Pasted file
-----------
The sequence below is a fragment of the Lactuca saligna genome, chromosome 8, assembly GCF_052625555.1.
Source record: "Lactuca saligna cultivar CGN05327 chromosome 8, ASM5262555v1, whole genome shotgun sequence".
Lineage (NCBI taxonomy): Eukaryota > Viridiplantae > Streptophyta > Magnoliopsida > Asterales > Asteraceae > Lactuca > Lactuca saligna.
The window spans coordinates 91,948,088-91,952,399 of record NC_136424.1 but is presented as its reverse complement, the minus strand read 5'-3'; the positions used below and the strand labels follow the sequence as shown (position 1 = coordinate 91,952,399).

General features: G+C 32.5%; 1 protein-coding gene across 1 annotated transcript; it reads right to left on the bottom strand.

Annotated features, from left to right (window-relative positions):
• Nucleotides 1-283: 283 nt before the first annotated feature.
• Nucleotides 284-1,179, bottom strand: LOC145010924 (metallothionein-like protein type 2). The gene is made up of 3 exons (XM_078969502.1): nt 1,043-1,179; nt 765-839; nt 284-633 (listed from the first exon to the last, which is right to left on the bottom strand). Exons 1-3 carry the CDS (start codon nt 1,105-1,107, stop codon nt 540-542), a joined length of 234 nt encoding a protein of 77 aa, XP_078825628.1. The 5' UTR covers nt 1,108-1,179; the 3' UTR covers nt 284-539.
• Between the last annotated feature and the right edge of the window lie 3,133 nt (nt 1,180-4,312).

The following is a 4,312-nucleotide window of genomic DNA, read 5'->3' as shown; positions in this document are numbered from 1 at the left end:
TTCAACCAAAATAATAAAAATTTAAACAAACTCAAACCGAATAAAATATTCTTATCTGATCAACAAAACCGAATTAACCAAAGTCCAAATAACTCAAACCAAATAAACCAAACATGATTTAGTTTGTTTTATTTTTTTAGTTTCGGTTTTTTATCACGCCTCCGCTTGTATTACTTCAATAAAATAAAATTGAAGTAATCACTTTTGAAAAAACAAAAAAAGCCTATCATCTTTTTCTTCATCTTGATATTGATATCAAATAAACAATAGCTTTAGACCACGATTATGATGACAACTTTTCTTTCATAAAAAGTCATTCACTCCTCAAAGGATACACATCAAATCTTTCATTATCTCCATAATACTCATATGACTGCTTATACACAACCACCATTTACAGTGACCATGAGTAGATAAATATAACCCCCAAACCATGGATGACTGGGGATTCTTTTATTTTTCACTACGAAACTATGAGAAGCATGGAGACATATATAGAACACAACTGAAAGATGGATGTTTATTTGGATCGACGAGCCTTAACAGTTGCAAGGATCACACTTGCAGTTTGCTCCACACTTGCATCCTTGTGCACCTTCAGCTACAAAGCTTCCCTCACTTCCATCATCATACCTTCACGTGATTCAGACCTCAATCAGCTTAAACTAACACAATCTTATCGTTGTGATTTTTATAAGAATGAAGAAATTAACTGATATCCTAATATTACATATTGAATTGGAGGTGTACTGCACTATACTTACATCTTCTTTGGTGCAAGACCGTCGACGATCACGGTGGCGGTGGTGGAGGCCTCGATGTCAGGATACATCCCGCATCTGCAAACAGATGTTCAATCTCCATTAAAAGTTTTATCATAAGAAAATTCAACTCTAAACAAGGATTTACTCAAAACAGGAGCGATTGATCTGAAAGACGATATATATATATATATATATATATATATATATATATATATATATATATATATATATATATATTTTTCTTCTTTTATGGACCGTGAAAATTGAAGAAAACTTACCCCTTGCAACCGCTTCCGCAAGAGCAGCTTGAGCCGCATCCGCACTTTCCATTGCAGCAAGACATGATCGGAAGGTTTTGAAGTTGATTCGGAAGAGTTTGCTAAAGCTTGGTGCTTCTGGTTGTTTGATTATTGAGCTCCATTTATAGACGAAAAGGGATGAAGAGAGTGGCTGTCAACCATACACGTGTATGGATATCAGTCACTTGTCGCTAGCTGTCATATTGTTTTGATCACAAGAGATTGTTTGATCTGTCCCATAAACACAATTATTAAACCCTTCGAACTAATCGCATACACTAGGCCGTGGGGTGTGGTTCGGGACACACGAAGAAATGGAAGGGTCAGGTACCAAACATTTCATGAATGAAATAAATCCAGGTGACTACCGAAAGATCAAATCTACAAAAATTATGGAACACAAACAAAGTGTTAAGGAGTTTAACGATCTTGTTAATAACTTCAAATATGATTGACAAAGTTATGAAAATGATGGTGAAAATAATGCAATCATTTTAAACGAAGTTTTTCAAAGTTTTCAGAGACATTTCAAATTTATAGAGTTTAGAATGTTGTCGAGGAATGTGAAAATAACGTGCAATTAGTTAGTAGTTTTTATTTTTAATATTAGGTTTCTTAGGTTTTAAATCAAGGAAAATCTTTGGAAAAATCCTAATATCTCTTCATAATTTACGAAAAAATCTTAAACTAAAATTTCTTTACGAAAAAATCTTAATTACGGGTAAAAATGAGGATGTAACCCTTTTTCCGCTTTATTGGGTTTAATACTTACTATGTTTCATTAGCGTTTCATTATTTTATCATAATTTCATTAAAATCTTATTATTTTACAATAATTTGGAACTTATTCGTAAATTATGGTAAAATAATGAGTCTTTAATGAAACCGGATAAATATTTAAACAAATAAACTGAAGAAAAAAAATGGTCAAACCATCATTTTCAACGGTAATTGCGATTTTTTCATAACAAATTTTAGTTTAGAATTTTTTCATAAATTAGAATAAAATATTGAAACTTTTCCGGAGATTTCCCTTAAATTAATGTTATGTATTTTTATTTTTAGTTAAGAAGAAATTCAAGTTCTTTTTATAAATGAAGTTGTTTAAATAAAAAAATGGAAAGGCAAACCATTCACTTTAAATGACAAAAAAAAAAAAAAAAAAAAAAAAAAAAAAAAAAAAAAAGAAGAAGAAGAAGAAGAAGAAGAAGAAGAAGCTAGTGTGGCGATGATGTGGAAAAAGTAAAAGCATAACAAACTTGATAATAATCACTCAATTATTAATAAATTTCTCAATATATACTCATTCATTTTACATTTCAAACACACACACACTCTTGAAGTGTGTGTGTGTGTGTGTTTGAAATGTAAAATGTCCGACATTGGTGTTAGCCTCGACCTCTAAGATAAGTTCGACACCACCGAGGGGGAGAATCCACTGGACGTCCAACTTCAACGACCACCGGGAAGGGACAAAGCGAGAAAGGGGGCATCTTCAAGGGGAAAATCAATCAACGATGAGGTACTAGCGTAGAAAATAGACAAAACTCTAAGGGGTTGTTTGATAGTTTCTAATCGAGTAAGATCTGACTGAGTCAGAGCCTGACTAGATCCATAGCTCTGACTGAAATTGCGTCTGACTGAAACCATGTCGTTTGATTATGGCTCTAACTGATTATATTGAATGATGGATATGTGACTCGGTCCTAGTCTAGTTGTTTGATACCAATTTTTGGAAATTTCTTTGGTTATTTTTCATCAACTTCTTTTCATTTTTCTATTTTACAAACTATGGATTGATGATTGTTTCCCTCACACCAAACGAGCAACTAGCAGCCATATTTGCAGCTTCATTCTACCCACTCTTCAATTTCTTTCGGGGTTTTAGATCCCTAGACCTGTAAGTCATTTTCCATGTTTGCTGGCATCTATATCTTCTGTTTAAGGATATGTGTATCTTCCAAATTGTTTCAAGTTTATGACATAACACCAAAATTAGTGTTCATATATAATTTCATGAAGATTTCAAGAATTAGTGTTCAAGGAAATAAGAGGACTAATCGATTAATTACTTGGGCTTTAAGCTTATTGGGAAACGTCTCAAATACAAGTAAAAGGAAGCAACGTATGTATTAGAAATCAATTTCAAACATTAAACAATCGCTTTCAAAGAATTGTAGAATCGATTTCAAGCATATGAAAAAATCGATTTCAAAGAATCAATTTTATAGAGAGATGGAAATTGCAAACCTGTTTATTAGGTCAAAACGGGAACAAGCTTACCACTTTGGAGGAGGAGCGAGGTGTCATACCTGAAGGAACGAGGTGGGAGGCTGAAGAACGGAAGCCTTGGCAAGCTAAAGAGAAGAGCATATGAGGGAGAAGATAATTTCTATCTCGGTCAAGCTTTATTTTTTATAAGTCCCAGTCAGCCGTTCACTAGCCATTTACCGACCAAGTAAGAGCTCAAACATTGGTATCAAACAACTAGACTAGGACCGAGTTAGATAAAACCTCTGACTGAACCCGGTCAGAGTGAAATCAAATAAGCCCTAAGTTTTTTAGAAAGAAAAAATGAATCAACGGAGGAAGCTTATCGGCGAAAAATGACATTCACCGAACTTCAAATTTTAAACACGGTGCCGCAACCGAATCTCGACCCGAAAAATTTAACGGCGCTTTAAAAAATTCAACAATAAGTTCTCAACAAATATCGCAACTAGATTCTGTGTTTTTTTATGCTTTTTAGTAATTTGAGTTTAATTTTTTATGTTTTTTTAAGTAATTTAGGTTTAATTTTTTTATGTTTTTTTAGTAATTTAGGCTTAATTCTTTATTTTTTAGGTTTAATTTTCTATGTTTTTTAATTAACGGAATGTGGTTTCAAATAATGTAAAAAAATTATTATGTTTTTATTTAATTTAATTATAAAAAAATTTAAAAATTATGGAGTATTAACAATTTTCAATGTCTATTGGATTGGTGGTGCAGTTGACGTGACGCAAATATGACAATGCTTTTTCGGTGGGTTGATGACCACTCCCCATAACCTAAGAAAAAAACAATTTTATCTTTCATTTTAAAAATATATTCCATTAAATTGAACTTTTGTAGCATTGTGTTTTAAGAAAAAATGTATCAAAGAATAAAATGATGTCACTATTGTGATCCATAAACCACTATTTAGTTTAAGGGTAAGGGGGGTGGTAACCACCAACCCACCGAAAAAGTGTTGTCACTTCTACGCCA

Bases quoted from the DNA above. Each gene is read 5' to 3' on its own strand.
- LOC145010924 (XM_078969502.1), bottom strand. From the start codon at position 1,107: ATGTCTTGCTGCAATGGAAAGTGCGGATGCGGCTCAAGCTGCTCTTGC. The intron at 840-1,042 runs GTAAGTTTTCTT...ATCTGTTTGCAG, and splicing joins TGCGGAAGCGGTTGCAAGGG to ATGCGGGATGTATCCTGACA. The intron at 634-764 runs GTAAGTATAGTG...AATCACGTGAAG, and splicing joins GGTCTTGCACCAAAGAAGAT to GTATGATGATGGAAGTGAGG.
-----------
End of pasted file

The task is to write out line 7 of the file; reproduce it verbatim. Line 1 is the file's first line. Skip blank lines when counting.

• Nucleotides 1-283: 283 nt before the first annotated feature.